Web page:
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Discussion Starter · #1 · (Edited)
I need one, I think. I checked for stator output w/DVM. Good there. I checked for grounding of stator wires. All good. Little idiot light (aftermarket and located on dash: "Battery condition check status' keeps turning yellow. When it does so, it affects the elec tach. It goes to zero. Understandable as they are very voltage sensitive.

Battery charges normally (Shorai with a dedicated Shorai charger) and I focused on the VRR. I'm sure there will be some to say check the batt. I suppose I can bring it to Auto Zone to have checked out. But fact it successfully charges, makes me look elsewhere.

I can get another Duc VRR from dealer or Duc Omaha. PN: 54040111C - VOLTAGE REGULATOR, price $153.58.

Or I can get a 'Ricks MotorsportElectric' with the Mosfet technology: HOT SHOT DUCATI RECTIFIER REGULATOR 10_008H. It is $152 + s/h

Any real upside for this aftermarket VRR? After all, the OE lasted 15 years and 18k miles. Don't really feel like rolling the dice if performance is less than the Duc version.

Comments? Steve
 

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Battery charges normally (Shorai with a dedicated Shorai charger) and I focused on the VRR. I'm sure there will be some to say check the batt. I suppose I can bring it to Auto Zone to have checked out. But fact it successfully charges, makes me look elsewhere.
You need to measure and report the DC voltage across the battery terminals when the engine is turning at 5,000 rpm to diagnose a bad VRR.

You should see 13.5 – 14.5 volts.

The Shorai charger will stop charging when the battery reaches a preset voltage level but only a load test can assess a battery's health.

The best way to assess battery health is to take it to an auto supply store and have them do a load test. A load test determines if the battery can deliver its rated current to a resistance similar to that of a starter motor without dropping below a voltage threshold value.

Alternatively, you can simulate this test by first charging the battery (a healthy fully charged battery should measure about 12.6 volts) and then remove the fuse to the fuel pump so that when the engine is cranked it won't start. Measure the voltage across the battery terminals as it cranks. If the voltage drops into the upper-9 volt range, you need a new battery.
 

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Discussion Starter · #3 ·
Thanks. I'll take the batt out, charge it and then take it to a shop to be tested. Simple enough to sort it out. S
 

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Hi,i changed for a mosfet regulator on both ST2 and ST4s from roadstercycle.com,very satisfied.
 

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The MOSFET regulators are known to be more reliable and provided improved (more stable) voltage regulation. I have them in the 916 and the ST4s. Both bike's electrical systems are noticeably improved after the change. I also replace the stator on the 916 with an aftermarket part, which further improves it.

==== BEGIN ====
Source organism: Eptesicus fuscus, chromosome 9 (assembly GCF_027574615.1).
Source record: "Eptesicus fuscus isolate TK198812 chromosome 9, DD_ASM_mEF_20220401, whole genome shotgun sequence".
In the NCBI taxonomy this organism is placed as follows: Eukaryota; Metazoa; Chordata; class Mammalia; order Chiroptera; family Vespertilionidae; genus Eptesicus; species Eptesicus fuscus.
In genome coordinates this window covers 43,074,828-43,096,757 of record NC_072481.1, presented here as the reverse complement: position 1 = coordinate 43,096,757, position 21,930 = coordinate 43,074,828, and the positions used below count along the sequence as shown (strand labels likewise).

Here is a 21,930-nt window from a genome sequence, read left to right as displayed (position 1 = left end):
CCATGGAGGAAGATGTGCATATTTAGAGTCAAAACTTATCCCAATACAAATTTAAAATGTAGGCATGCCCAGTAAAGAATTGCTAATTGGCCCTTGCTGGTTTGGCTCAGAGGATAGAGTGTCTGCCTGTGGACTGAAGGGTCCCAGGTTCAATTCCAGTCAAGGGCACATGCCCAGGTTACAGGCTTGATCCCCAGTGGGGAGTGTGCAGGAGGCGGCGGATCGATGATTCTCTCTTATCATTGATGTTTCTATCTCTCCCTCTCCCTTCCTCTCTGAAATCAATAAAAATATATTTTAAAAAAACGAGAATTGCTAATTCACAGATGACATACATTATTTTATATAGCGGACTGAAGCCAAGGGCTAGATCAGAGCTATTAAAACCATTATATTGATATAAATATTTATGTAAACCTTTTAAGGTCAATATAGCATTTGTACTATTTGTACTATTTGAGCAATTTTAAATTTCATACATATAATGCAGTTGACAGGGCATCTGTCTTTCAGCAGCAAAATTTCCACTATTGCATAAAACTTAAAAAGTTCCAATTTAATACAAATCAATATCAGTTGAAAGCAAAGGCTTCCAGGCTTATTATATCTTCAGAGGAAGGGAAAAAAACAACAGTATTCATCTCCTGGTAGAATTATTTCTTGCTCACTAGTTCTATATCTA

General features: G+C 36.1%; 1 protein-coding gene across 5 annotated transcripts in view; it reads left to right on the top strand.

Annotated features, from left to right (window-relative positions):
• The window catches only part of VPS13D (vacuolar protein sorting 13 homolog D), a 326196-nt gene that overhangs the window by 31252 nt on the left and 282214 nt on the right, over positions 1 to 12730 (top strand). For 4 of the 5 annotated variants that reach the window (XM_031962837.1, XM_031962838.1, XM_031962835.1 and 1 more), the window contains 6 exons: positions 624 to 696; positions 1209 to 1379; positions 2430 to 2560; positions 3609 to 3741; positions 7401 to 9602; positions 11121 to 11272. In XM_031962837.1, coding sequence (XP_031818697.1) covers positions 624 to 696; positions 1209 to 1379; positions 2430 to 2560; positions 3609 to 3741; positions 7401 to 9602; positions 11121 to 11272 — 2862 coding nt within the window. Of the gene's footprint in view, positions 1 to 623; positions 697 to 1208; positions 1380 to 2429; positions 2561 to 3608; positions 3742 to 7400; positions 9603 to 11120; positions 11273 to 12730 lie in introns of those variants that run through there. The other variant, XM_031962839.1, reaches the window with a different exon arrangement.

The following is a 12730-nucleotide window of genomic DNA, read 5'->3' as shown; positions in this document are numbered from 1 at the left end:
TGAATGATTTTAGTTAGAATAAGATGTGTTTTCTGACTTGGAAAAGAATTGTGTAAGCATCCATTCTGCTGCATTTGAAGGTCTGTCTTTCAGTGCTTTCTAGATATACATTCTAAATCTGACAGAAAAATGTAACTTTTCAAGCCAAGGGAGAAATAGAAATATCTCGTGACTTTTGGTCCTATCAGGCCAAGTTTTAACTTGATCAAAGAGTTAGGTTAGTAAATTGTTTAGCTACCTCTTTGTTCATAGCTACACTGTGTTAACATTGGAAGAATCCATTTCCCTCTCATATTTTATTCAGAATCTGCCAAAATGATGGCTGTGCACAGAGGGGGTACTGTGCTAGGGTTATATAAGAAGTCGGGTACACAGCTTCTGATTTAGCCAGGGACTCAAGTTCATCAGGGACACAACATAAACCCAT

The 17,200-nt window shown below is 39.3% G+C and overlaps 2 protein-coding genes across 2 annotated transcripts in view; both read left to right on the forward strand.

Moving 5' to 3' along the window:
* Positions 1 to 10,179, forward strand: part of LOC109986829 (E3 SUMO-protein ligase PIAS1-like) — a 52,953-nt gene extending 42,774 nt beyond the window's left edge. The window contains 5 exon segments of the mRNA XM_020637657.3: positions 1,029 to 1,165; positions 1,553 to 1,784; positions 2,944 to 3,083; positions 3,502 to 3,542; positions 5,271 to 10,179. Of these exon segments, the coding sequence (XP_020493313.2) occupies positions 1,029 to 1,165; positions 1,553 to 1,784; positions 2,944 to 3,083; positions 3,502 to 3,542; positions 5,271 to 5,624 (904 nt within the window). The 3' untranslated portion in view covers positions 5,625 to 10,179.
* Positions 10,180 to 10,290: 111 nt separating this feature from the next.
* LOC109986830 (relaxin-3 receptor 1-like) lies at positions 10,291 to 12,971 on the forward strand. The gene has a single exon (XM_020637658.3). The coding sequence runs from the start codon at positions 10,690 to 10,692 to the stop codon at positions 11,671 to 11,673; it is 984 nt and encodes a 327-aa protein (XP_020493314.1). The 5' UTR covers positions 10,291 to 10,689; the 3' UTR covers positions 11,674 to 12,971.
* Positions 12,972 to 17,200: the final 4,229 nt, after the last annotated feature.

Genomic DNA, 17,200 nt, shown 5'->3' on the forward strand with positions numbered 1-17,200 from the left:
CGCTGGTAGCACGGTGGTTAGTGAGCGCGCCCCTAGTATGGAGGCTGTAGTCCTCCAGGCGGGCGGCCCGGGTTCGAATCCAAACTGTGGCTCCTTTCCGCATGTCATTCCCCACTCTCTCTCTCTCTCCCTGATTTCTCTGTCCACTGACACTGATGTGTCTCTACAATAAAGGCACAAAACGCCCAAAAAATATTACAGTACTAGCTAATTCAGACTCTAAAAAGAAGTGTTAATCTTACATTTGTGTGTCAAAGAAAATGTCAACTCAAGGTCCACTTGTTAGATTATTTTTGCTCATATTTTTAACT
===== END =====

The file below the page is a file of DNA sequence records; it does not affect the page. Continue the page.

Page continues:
When the bike is running you're not running off the battery, you're running off the bike's generator and VRR output. However, at idle the VRR output is at its lowest. If it's too low, you may be drawing from battery reserve to some extent. More important if the VRR out is low, you have noting left in reserve after powering the fuel pump, ECU, lights and whatever else to keep the battery charged and you will likely have a battery failure. The light you're talking about turning yellow is an indication of a poor charging system when the bike is running.

It has been covered to death here, a search will find much info on the steps to take to isolate a charging system fault. Starts with a voltage check at the battery terminals both at idle and then above 4000 RPM. If the voltages fall short at the battery, start stepping back to the generator.

You should also consider poor electrical connections / grounds. Before changing the VRR and stator on the 916, I was getting around 10 VDC at the gauge cluster. Some house keeping in regards to electrical connections made some improvement. Worth doing that work too.

I bought both my MOSFET VRRs off eBay used. They are easily found in the $40.00 range. Yamaha R1 and a few others are a good source. There are NEW ones on there that are cheap, but they are China knock-offs and are to be avoided. I bought the plug kits for around $20.00 and wired up my own harness. Easy and inexpensive.

Grab some coffee and read this. http://www.ducati.ms/forums/80-hall-wisdom/94947-upgrade-fix-no-more-charging-regulator-rectifier-problems.html

I bought my plug kit here: Home